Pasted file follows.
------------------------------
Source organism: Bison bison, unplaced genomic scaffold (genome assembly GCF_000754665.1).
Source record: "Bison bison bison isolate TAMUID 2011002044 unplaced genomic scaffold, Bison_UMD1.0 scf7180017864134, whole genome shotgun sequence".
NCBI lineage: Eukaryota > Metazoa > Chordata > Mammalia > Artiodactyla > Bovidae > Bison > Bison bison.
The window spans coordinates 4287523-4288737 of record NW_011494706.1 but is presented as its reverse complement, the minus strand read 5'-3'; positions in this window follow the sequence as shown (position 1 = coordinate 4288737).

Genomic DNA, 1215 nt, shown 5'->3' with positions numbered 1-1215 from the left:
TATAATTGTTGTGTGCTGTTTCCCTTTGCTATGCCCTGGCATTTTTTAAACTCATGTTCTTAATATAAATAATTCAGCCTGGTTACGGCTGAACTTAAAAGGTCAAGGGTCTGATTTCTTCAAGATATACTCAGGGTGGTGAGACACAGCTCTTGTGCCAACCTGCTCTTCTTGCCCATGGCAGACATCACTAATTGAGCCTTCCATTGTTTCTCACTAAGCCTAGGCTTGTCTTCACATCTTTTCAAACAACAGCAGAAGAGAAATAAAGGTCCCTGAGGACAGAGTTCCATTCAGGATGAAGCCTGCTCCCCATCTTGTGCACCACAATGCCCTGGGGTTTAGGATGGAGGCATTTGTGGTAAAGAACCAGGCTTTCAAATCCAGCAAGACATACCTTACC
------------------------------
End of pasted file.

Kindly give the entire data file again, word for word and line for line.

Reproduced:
Source organism: Bison bison, unplaced genomic scaffold (genome assembly GCF_000754665.1).
Source record: "Bison bison bison isolate TAMUID 2011002044 unplaced genomic scaffold, Bison_UMD1.0 scf7180017864134, whole genome shotgun sequence".
NCBI lineage: Eukaryota > Metazoa > Chordata > Mammalia > Artiodactyla > Bovidae > Bison > Bison bison.
The window spans coordinates 4287523-4288737 of record NW_011494706.1 but is presented as its reverse complement, the minus strand read 5'-3'; positions in this window follow the sequence as shown (position 1 = coordinate 4288737).

Genomic DNA, 1215 nt, shown 5'->3' with positions numbered 1-1215 from the left:
TATAATTGTTGTGTGCTGTTTCCCTTTGCTATGCCCTGGCATTTTTTAAACTCATGTTCTTAATATAAATAATTCAGCCTGGTTACGGCTGAACTTAAAAGGTCAAGGGTCTGATTTCTTCAAGATATACTCAGGGTGGTGAGACACAGCTCTTGTGCCAACCTGCTCTTCTTGCCCATGGCAGACATCACTAATTGAGCCTTCCATTGTTTCTCACTAAGCCTAGGCTTGTCTTCACATCTTTTCAAACAACAGCAGAAGAGAAATAAAGGTCCCTGAGGACAGAGTTCCATTCAGGATGAAGCCTGCTCCCCATCTTGTGCACCACAATGCCCTGGGGTTTAGGATGGAGGCATTTGTGGTAAAGAACCAGGCTTTCAAATCCAGCAAGACATACCTTACC